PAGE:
Firstly, just to say Thanks for a great book, ice cube tray and great website with lots of tips! My problem is I've just started my 6 month old (27 weeks) on solids and trying to follow your meal planner that's in your book. However my baby has started clamping his mouth shut and turns his head away? What should I do?



    I forgot to add I have left it a few days and tried again twice now but he's still not interested. He weighs 19lb 1 oz at 6 months so being a big boy I thought he would love his food!
  • Hello everyone,



    Thank you for all your questions you have put up already, I hope I can try and answer everything in the time.



    Annabel x
  • Hi Mummyisagadgetgeek



    Have you tried other bread alternatives such as pitta pockets or wraps or cutting the bread sandwiches into different shapes with a cookie cutter to make them more fun? If he likes finger food, wrapping cut up carrot sticks in damp kitchen paper and putting a pot of hummus or other dips is a great snack for after school. Pasta salad is also a great alternative to the sandwich and you can add different vegetables such as sugar snap peas and tomato to this and you can also add chicken, sweetcorn steamed broccoli florets and interesting dressings. If he is not keen on cheese, you could try tuna fish mixed with a little mayonnaise and ketchup and spring onions, or the popular American sandwich filler peanut butter and mashed banana.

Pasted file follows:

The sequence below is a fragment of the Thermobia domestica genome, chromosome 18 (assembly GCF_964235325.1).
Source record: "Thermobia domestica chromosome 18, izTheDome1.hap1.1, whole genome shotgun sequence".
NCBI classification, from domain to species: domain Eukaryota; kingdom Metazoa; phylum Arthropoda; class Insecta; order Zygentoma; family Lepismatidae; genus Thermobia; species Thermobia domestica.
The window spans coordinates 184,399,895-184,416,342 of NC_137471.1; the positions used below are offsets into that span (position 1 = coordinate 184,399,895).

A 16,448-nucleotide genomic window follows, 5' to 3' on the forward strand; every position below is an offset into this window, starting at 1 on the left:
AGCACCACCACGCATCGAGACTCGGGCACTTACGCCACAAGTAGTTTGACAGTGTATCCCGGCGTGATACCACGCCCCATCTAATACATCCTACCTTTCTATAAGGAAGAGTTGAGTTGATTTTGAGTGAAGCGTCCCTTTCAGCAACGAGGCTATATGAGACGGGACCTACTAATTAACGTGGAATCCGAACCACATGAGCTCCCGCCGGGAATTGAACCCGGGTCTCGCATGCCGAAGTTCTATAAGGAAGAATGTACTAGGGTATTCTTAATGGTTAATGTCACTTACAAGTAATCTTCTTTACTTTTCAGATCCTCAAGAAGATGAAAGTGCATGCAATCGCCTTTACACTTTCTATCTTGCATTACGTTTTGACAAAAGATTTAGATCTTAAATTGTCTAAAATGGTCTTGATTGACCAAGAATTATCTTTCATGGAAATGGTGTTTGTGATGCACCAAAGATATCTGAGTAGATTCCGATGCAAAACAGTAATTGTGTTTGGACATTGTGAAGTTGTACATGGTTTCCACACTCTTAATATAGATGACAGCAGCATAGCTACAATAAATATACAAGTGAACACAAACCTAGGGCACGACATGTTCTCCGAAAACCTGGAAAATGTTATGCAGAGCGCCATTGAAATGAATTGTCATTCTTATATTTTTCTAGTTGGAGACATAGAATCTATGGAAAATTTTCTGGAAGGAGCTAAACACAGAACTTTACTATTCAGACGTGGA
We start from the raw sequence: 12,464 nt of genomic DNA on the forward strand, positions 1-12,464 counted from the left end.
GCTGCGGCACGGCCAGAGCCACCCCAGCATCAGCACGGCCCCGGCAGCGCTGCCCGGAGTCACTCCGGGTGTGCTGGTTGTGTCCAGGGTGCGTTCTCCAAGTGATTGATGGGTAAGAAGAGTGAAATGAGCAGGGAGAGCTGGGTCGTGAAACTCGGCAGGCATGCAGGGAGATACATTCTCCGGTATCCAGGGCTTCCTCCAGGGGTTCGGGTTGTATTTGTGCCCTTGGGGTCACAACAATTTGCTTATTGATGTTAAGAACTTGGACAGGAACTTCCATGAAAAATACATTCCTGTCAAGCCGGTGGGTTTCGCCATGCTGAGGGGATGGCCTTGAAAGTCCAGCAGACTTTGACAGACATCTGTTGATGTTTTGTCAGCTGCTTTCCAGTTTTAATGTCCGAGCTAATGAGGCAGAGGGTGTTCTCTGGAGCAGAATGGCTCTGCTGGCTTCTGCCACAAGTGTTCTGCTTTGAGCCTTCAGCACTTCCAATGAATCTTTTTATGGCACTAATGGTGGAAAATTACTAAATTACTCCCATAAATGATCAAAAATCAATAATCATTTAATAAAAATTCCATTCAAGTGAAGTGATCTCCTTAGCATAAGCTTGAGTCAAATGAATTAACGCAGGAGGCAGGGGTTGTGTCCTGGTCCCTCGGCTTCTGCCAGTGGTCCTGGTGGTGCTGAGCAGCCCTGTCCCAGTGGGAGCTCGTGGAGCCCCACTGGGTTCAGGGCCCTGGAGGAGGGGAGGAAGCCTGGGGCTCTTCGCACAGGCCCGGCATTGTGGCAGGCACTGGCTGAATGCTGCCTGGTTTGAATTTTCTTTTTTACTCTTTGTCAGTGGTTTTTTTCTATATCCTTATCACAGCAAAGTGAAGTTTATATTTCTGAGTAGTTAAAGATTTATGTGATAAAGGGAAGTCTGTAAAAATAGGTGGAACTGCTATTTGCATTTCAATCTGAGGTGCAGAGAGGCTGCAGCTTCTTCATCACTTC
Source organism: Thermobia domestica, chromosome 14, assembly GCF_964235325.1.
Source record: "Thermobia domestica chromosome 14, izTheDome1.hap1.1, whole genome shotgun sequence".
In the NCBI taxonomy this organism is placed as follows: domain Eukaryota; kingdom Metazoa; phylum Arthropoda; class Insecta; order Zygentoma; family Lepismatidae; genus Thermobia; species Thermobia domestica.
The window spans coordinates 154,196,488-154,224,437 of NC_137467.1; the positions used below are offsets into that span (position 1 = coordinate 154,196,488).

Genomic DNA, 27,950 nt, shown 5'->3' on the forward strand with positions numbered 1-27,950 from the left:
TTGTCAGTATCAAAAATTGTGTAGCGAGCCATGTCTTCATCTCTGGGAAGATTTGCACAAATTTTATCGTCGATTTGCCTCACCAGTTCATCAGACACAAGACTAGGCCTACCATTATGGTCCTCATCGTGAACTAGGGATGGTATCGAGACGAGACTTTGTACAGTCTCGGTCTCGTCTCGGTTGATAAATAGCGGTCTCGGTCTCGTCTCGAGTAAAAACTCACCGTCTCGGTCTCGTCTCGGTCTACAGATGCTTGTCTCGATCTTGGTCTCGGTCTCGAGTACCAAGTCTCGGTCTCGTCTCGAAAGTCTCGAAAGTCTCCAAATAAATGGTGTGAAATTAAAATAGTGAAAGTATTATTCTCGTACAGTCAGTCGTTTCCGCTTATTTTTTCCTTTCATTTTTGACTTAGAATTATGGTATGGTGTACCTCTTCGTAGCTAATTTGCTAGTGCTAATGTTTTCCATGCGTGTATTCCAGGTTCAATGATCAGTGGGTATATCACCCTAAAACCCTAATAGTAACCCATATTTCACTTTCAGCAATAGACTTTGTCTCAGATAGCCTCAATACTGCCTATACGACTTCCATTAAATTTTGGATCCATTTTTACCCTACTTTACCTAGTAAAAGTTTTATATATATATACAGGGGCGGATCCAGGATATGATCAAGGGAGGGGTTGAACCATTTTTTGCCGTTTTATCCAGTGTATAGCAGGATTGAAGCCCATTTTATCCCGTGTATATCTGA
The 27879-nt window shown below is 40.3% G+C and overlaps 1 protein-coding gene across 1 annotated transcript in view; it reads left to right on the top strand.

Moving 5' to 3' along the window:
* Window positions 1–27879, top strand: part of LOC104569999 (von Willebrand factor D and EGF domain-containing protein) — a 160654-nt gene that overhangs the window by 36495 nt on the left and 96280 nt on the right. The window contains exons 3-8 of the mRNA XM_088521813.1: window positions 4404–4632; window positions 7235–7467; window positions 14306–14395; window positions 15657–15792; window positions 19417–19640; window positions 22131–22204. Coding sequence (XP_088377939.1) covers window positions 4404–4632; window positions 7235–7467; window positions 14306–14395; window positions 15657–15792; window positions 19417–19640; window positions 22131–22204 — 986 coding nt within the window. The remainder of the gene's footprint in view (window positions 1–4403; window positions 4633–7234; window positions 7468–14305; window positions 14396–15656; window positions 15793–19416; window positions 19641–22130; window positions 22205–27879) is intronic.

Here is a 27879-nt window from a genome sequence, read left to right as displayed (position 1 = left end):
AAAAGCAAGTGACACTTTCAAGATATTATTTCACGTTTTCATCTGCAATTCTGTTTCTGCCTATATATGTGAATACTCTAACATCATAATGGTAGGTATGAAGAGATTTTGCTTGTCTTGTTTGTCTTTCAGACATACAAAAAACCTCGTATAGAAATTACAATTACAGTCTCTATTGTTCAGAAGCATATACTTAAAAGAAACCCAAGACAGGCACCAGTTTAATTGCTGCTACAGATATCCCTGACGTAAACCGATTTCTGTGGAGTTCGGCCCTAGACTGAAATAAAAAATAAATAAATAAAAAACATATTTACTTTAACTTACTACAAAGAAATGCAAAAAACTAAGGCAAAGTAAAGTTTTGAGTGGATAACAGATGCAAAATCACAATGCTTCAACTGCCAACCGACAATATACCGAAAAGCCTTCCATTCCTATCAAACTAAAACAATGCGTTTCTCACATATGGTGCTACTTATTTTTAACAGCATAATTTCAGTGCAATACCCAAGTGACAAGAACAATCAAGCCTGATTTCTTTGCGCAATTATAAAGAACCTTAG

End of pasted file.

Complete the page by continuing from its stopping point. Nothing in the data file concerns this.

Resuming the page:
Hope some of these ideas help. x
  • Hi Thepearns



    Soya alternatives are good but it is a good idea to also try a few other calcium rich sources such as dark green vegetables - these are rich in calcium (you can mix them with sweet root vegetables if you are worried he won't be keen on these!) Sardines - you can try mashed sardines with ketchup in sandwiches- I used to like this as a child!
  • Hi Janie,